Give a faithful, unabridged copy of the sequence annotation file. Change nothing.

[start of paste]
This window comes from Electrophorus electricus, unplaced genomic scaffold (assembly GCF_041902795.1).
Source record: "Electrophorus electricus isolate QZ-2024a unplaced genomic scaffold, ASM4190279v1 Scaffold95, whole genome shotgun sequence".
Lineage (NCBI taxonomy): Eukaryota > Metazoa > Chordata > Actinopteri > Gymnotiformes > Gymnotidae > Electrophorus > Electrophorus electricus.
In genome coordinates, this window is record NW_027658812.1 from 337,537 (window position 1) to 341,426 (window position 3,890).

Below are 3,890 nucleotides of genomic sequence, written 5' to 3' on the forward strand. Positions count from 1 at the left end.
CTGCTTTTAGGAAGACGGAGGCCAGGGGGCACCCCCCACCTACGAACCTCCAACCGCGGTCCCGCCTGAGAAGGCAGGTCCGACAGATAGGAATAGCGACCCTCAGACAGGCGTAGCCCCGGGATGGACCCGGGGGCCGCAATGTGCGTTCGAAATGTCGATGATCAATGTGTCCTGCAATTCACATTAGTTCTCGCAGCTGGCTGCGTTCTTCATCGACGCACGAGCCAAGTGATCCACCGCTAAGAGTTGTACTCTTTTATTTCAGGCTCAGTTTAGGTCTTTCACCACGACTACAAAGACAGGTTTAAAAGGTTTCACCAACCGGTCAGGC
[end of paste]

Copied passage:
This window comes from Electrophorus electricus, unplaced genomic scaffold (assembly GCF_041902795.1).
Source record: "Electrophorus electricus isolate QZ-2024a unplaced genomic scaffold, ASM4190279v1 Scaffold95, whole genome shotgun sequence".
Lineage (NCBI taxonomy): Eukaryota > Metazoa > Chordata > Actinopteri > Gymnotiformes > Gymnotidae > Electrophorus > Electrophorus electricus.
In genome coordinates, this window is record NW_027658812.1 from 337,537 (window position 1) to 341,426 (window position 3,890).

Below are 3,890 nucleotides of genomic sequence, written 5' to 3' on the forward strand. Positions count from 1 at the left end.
CTGCTTTTAGGAAGACGGAGGCCAGGGGGCACCCCCCACCTACGAACCTCCAACCGCGGTCCCGCCTGAGAAGGCAGGTCCGACAGATAGGAATAGCGACCCTCAGACAGGCGTAGCCCCGGGATGGACCCGGGGGCCGCAATGTGCGTTCGAAATGTCGATGATCAATGTGTCCTGCAATTCACATTAGTTCTCGCAGCTGGCTGCGTTCTTCATCGACGCACGAGCCAAGTGATCCACCGCTAAGAGTTGTACTCTTTTATTTCAGGCTCAGTTTAGGTCTTTCACCACGACTACAAAGACAGGTTTAAAAGGTTTCACCAACCGGTCAGGC